Right. Which is why I find the general conservative approach to the 9th Amendment so baffling, honestly. Doesn't erring on the strict side of identifying what rights are constitutionally guaranteed run afoul of that precise concern?

ugh, thank you. But then I think I'd say 'no strictly legal-constitutional warrant'.

I take it back. An argument on sex discrimination grounds would meet a similar counter argument, would only be easier in that it would encounter less prejudice.

"Doesn't erring on the strict side of identifying what rights are constitutionally guaranteed run afoul of that precise concern?"

If we were operating strictly in the realm of negative rights, where adding a new right would only have the effect of further restricting the scope of government activity, I might be inclined to agree. But with the acceptance of positive rights, which end up binding private citizens, too, I don't think it can be accepted as a general principle that adding new "rights" necessarily results in a net increase in liberty. That's very much something to be assessed on a case by case basis.

Anyway, as a procedural matter, I really do believe that the 9th amendment only serves to secure those rights which were generally accepted at the time of it's adoption. It's not a blank check for the judiciary, you'd never have gotten it ratified if anybody thought it was.

You know, part of the reason for writing constitutions down is to keep them from being changed without formal process. And if you can change them for the better informally, you can change 'em for the worse that way, too. The idea of informal constitutional change is a really, really dangerous one.

If we were operating strictly in the realm of negative rights, where adding a new right would only have the effect of further restricting the scope of government activity, I might be inclined to agree.

Which is, after all, what gay marriage is: Restricting the ability of government to decide who can and can't get married.

Which, after all, given the various legal implications of marriage for how other private citizens have to treat you, is NOT what same-sex marriage is.

But I was primarily objecting to the general principle. Under a system of positive rights, increasing one person's rights can reduce the rights of others, sometimes severely, so you can't really have a presumption in favor of increasing positive rights, the way you can with negative rights.

given the various legal implications of marriage for how other private citizens have to treat you

could you be more specific here, what are you thinking of?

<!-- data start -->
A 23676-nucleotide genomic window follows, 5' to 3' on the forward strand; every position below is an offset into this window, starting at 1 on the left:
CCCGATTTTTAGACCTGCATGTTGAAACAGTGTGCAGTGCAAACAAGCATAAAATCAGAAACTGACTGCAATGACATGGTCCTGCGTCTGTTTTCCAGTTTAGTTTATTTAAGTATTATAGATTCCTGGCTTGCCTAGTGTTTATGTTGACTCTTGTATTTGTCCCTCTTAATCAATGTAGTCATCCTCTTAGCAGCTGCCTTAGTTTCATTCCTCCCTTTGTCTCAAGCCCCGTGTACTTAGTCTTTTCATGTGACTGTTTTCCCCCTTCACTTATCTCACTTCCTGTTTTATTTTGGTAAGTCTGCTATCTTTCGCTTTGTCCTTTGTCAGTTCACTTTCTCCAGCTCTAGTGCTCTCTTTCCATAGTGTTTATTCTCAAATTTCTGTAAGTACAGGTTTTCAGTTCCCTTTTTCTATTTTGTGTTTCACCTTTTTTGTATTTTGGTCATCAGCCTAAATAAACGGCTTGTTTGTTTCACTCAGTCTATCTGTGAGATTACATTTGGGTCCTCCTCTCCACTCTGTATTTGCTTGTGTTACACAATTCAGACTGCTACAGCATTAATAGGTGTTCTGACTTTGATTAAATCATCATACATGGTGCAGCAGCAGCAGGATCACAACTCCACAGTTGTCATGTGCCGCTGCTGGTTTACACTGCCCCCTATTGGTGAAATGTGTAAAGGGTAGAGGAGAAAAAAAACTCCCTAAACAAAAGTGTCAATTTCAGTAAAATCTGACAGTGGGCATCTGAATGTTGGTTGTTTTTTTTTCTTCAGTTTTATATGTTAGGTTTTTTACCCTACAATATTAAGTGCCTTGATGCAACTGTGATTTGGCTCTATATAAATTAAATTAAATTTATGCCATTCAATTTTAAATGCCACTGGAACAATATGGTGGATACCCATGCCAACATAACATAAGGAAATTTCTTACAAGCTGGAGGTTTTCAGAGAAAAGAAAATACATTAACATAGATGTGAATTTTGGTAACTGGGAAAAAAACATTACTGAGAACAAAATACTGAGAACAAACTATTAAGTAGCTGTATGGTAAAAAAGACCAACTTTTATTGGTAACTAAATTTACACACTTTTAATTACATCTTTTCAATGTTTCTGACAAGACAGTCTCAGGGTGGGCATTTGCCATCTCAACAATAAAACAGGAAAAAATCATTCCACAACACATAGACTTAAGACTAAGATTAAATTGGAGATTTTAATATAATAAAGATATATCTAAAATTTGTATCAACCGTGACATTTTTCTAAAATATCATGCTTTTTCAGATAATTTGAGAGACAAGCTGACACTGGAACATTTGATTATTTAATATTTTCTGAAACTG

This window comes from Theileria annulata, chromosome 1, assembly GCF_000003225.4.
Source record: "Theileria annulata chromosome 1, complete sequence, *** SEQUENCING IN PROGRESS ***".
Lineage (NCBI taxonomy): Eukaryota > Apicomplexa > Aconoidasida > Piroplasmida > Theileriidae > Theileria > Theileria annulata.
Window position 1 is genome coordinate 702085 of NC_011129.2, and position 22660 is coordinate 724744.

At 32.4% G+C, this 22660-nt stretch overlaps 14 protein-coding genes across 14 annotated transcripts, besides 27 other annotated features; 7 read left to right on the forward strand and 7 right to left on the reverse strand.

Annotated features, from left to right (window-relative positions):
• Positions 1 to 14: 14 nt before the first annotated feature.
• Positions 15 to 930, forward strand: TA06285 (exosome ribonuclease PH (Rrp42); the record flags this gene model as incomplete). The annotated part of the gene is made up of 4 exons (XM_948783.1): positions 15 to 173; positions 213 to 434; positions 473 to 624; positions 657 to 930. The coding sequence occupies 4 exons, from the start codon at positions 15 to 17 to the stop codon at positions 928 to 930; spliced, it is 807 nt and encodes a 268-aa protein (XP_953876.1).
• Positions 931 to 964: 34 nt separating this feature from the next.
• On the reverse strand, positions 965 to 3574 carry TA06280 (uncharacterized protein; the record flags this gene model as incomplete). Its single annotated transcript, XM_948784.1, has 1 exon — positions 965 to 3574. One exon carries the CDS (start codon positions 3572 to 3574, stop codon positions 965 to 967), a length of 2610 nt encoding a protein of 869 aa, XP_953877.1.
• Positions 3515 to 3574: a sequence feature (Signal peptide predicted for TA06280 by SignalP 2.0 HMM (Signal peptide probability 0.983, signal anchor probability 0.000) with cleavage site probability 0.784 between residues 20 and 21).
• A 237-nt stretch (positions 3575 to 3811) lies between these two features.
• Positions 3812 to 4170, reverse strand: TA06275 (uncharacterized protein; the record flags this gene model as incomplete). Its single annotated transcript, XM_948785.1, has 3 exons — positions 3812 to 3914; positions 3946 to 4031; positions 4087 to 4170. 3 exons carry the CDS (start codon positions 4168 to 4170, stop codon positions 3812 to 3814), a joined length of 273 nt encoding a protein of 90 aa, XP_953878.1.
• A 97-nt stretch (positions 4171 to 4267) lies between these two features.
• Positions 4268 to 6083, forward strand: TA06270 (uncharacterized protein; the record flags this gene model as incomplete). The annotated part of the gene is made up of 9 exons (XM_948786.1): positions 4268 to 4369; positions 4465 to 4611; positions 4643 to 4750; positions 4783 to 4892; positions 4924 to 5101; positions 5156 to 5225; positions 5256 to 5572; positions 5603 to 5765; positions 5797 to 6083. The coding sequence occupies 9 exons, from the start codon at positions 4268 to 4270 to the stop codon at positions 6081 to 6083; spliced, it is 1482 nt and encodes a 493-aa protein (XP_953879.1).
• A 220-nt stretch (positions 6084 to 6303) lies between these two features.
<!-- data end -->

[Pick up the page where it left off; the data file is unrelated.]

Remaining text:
Also, shouldn't you be objecting to the whole idea of gov't sanctioned marriage? Maybe you are.

It's a wonder your head doesn't twist off, Brett, the way you spin it around to take different positions on just how much fealty we owe our Mafia protecion racket. Depending on who stands to benefit, sometimes it's everything, sometimes it's none at all.

If it were any other case of the Mafia treating people differently based on an innate characteristic -- let's say, hypothetically, skin color, and call that treatment "shmaffirmative shmaction" -- you'd be the first one in line telling them to stop.

In this case, they're giving heterosexual people preferential treatment at the expense of homosexual people, and you shrug and say, "Too bad! Pay the mob like everyone else if you want protection!" (Even though, of course, they already DO pay the mob.)

And all because, if gay people were allowed to do the same thing straight people do, it would require hospitals to let their spouses visit them and require probate courts to honor their wills.

Despicable.

But how is this relevant to the discussion, Brett?

For GLBT people, the freedom to marry is a negative right, if I understand your definition of positive/negative rights correctly: removing legal barriers to same-sex couples marrying protects GLBT people from government interference in their choice of marriage partner.

And GLBT people are the only people directly affected by this government interference. Once a same-sex couple are married, obviously there is a legal obligation on private employers and service providers to treat them as a married couple, but this is the same obligation that they already have for mixed-sex married couples, so it makes no difference to their positive rights.

Except for bigots who think of their need to harass and discriminate against GLBT people as a positive "right", of course, but who but another bigot would care about them?